The concept of the church in the New Testament has 3 pictures or models of how it is expressed.
  1. The universal church that has in it all believers of all time who are in this church by virtue of their relationship with Jesus Christ
  2. A church gathered in a local town or region where believers, usually a larger number than could meet in a home, came normally on a set time to a set place for worship teaching etc.
  3. A group of Christians who met in a home and were the witness to Christ in that community and the group practiced the essentials of what a local church is to be and do.
While we could give scores of scriptures to validate that these three forms of the Church are taught in the Scriptures, I would submit to you that the church which met in the home was the most common expression of the church in all the New Testament. When the scriptures teach that the number of churches multiplied daily there is no evidence archeologically or biblically that this was a church like our modern churches with multi- million dollar campuses, huge staffs and all the rest. All the evidence points to the fact that these were churches that met in homes. In fact you have to move a few hundred years into church history to see churches having buildings at all.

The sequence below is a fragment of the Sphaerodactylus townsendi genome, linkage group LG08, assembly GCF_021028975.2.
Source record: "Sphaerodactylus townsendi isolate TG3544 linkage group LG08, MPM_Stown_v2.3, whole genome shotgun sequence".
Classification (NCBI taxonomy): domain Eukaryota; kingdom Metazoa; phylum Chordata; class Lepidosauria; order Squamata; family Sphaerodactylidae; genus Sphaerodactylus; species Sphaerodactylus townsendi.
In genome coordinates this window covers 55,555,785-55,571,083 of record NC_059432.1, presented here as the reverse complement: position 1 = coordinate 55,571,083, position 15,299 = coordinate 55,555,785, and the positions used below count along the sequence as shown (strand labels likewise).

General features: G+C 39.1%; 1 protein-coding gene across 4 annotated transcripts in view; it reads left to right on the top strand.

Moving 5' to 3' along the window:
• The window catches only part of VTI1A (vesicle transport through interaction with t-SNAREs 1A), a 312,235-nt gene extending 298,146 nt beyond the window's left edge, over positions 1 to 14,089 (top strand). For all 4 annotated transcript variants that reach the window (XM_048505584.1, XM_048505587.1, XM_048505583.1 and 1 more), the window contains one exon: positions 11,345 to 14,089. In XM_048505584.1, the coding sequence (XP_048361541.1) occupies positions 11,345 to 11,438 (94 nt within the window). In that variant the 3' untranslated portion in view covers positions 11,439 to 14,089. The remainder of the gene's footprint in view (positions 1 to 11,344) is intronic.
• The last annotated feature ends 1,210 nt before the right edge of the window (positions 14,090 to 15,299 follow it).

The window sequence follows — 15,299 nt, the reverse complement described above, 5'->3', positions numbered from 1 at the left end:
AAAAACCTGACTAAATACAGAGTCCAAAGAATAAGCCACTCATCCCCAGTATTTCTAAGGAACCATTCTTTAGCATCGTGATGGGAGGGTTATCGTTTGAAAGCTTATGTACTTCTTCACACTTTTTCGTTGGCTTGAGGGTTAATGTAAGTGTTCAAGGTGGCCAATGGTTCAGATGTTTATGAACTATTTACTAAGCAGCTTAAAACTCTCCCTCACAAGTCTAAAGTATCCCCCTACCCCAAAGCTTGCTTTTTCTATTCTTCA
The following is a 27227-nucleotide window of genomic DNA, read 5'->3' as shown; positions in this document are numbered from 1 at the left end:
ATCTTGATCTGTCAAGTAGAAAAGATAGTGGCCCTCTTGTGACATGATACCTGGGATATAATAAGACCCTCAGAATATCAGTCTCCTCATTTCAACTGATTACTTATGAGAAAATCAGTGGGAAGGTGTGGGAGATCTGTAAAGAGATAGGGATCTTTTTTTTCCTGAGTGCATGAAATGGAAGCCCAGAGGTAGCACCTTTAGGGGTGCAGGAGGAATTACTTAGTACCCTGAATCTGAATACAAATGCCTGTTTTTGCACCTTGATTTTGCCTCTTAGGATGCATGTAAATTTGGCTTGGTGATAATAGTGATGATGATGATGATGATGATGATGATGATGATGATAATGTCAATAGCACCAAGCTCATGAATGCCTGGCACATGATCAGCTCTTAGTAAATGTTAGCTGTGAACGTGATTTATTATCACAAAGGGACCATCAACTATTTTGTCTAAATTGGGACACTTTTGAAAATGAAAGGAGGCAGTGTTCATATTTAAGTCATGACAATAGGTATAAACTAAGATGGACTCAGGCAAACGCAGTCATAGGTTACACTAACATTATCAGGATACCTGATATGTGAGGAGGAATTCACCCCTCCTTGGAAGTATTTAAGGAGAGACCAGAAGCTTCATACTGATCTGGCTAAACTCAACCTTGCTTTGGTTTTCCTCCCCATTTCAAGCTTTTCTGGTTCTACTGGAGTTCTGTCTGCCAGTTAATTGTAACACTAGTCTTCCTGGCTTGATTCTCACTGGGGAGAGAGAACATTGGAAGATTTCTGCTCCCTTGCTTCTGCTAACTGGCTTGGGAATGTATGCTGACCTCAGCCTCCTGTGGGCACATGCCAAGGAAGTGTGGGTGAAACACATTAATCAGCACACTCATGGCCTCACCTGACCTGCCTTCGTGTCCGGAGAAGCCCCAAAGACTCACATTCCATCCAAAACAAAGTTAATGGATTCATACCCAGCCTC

This should be so obvious to us that we would be praising Pastor A or any layperson who saw this scriptural truth clearly enough to actually reach the people that were their neighbors and friends, and dare to be in a relationship and accountability with other persons where the 30 or so “one another” commands of scripture could actually be practiced and that the celebration of baptism and the Lord’s supper would really be all that God wanted them to be.